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A Vulgar Fraction
by [?]

Sometimes when, like Mirza, I retire to my little Hill of Bagdad for meditation, there comes before me the bright picture of Hawaii with its coral-bulwarked islands and the memory of an idle sojourn on their shores. I remember the rainbow-coloured harbour of Honolulu Hilo, the simply joyous Arcadie at the foot of Mauna Loa, and Mauna Kea which lifted violet shoulders to the morning, the groves of cocoa-palms and tamarinds, the waterfalls dropping over sheer precipices a thousand feet into the ocean, the green embrasures where the mango, the guava, and the lovi lovi grow, and where the hibiscus lifts red hands to the light. I call to mind the luau where Kalakua, the King, presided over the dispensation of stewed puppy, lifted to one’s lips by brown but fair fingers, of live shrimps, of poi and taro and balls of boiled sea-weed stuffed with Heaven knows what; and to crown all, or to drown all, the insinuating liquor kava, followed when the festival was done by the sensuous but fascinating hula hula, danced by maidens of varying loveliness. Of these Van Blaricom, the American, said, “they’d capture Chicago in a week with that racket,” and he showed Blithelygo his calculations as to profits.

The moments that we enjoyed the most, however, were those that came when feast and serenade were over, when Hawaii Ponoi, the National Anthem, was sung, and we lay upon the sands and watched the long white coverlet of foam folding towards the shore, and saw visions and dreamed dreams. But at times we also breathed a prayer–a prayer that somebody or something would come and carry off Van Blaricom, whose satire, born and nurtured in Chicago, was ever turned against Hawaii and all that therein was.

There are times when I think I had a taste of Paradise in Hawaii–but a Paradise not without a Satanic intruder in the shape of that person from Illinois. Nothing escaped his scorn. One day we saw from Diamond Head three water-spouts careering to the south, a splendid procession of the powers of the air. He straightway said to Kalakua, that “a Michigan cyclone had more git-up-and-git about it than them three black cats with their tails in the water.” He spent hours in thinking out rudely caustic things to repeat about this little kingdom. He said that the Government was a Corliss-engine running a sewing machine. He used to ask the Commander of the Forces when the Household Cavalry were going into summer camp–they were twelve. The only thing that appeared to impress him seriously was Molokai, the desolate island where the lepers made their cheerless prison-home. But the reason for his gravity appeared when he said to Blithelygo and myself: “There’d be a fortune in that menagerie if it was anchored in Lake Michigan.” On that occasion he was answered in strong terms. It was the only time I ever heard Blithelygo use profanity. But the American merely dusted his patent leather shoes with a gay silk kerchief, adjusted his clothes on his five-foot frame as he stood up; and said: “Say you ought to hear my partner in Chicago when he lets out. He’s an artist!”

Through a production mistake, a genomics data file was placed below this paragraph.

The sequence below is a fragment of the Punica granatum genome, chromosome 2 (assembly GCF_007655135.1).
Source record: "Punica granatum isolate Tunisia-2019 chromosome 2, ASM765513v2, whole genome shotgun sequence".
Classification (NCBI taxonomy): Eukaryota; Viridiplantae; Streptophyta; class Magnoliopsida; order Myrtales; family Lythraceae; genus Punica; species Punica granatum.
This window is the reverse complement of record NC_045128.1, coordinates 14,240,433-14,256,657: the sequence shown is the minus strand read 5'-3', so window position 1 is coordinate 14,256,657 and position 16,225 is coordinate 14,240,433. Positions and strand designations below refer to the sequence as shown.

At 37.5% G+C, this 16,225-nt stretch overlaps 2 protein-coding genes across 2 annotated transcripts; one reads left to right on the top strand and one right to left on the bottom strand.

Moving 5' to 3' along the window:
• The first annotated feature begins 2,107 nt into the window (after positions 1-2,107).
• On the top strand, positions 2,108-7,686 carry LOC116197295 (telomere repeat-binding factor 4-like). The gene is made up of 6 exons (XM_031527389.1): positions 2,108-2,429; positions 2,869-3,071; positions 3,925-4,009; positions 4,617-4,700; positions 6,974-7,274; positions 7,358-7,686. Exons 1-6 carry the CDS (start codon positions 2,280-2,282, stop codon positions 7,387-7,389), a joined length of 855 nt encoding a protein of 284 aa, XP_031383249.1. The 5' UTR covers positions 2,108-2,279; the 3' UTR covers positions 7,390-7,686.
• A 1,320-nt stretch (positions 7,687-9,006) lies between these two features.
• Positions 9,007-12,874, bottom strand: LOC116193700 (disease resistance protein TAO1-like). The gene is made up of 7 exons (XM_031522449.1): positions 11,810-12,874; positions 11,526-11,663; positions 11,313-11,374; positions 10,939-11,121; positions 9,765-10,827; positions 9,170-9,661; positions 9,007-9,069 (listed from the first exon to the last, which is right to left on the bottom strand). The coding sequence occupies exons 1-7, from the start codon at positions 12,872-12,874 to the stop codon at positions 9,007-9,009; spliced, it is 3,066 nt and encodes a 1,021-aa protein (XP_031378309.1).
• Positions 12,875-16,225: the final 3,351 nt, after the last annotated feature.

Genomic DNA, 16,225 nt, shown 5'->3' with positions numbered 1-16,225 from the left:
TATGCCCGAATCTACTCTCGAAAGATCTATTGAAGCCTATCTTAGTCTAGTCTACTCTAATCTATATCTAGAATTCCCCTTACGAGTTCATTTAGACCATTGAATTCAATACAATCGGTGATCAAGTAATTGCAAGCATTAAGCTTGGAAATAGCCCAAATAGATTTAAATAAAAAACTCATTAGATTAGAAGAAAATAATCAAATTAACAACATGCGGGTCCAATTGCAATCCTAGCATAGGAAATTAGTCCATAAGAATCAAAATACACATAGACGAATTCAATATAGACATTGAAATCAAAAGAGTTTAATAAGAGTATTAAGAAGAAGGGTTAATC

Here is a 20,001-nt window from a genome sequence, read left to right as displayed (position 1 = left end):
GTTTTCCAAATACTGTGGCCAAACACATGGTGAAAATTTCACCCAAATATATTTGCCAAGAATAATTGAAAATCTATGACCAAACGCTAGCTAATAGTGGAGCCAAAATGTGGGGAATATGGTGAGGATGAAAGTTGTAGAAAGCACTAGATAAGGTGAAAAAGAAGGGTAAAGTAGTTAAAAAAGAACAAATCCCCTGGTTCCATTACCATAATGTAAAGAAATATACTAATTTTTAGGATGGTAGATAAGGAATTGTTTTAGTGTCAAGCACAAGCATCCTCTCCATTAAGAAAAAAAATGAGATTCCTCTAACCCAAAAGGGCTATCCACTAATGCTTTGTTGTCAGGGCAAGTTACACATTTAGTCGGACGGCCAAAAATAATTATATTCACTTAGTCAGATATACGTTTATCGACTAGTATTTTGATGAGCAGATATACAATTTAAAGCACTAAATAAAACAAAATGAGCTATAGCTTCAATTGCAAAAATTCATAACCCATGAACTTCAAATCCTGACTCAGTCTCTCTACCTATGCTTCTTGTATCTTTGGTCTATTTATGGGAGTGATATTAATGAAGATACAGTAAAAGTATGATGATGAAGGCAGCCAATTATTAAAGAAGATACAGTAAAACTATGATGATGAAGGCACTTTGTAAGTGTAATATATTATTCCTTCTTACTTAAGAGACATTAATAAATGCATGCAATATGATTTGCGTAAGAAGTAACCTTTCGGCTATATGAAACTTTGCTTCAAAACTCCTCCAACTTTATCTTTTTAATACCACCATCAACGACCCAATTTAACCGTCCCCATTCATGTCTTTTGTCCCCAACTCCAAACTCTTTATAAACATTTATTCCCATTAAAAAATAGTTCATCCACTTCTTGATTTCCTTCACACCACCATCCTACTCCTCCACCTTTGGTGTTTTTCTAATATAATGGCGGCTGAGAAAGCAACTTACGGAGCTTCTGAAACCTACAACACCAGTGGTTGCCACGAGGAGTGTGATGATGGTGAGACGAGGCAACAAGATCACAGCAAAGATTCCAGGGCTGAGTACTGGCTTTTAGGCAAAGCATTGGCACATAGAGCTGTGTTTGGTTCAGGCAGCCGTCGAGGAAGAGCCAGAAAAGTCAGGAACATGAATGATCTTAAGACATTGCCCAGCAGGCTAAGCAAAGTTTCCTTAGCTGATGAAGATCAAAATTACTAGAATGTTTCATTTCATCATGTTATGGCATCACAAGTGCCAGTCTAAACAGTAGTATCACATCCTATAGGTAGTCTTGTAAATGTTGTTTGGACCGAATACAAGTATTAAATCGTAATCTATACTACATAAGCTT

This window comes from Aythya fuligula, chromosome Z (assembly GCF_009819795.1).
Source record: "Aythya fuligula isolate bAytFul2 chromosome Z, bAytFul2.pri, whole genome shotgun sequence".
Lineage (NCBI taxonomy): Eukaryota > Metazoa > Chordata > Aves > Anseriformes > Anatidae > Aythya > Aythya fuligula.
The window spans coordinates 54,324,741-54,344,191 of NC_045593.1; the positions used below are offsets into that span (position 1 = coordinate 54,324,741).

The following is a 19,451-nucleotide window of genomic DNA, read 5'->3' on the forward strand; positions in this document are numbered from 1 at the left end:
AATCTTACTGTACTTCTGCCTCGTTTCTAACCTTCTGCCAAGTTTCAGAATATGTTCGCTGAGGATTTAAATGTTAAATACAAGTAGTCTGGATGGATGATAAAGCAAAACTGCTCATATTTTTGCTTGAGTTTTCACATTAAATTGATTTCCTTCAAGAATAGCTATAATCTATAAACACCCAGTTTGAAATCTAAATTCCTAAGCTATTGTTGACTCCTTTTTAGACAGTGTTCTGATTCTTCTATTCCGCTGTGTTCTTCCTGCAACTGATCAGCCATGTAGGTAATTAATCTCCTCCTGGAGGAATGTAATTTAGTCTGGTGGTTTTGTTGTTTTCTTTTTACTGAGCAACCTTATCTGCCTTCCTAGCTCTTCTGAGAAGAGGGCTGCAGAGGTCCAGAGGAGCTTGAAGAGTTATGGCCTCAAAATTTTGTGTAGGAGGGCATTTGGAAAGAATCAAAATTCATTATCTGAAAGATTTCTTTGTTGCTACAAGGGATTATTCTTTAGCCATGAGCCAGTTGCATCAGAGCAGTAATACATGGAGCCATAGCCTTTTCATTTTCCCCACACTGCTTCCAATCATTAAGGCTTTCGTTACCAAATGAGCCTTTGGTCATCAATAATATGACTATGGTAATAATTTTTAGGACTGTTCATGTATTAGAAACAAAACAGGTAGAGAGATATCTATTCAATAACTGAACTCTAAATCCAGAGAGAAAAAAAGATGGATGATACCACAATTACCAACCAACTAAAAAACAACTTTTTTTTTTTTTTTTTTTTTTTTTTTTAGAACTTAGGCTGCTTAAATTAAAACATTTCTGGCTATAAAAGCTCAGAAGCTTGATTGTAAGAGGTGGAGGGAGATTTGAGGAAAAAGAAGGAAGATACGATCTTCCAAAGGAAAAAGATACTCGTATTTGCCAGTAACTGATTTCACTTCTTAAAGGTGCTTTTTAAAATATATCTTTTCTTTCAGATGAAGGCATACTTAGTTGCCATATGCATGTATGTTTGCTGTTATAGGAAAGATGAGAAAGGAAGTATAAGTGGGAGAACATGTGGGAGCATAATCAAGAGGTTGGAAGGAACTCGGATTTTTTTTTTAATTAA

This Man from the West was evidently foreordained to play a part in the destinies of Blithelygo and myself, for during two years of travel he continuously crossed our path. His only becoming quality was his ample extravagance. Perhaps it was the bountiful impetus he gave to the commerce of Honolulu, and the fact that he talked of buying up a portion of one of the Islands for sugar-planting, that induced the King to be gracious to him. However that might be, when Blithelygo and I joined his Majesty at Hilo to visit the extinct volcano of Kilauea, there was the American coolly puffing his cigar and quizzically feeling the limbs and prodding the ribs of the one individual soldier who composed the King’s body-guard. He was not interested in our arrival further than to give us a nod. In a pause that followed our greetings, he said to his Majesty, while jerking his thumb towards the soldier: “King, how many of ’em have you got in your army?”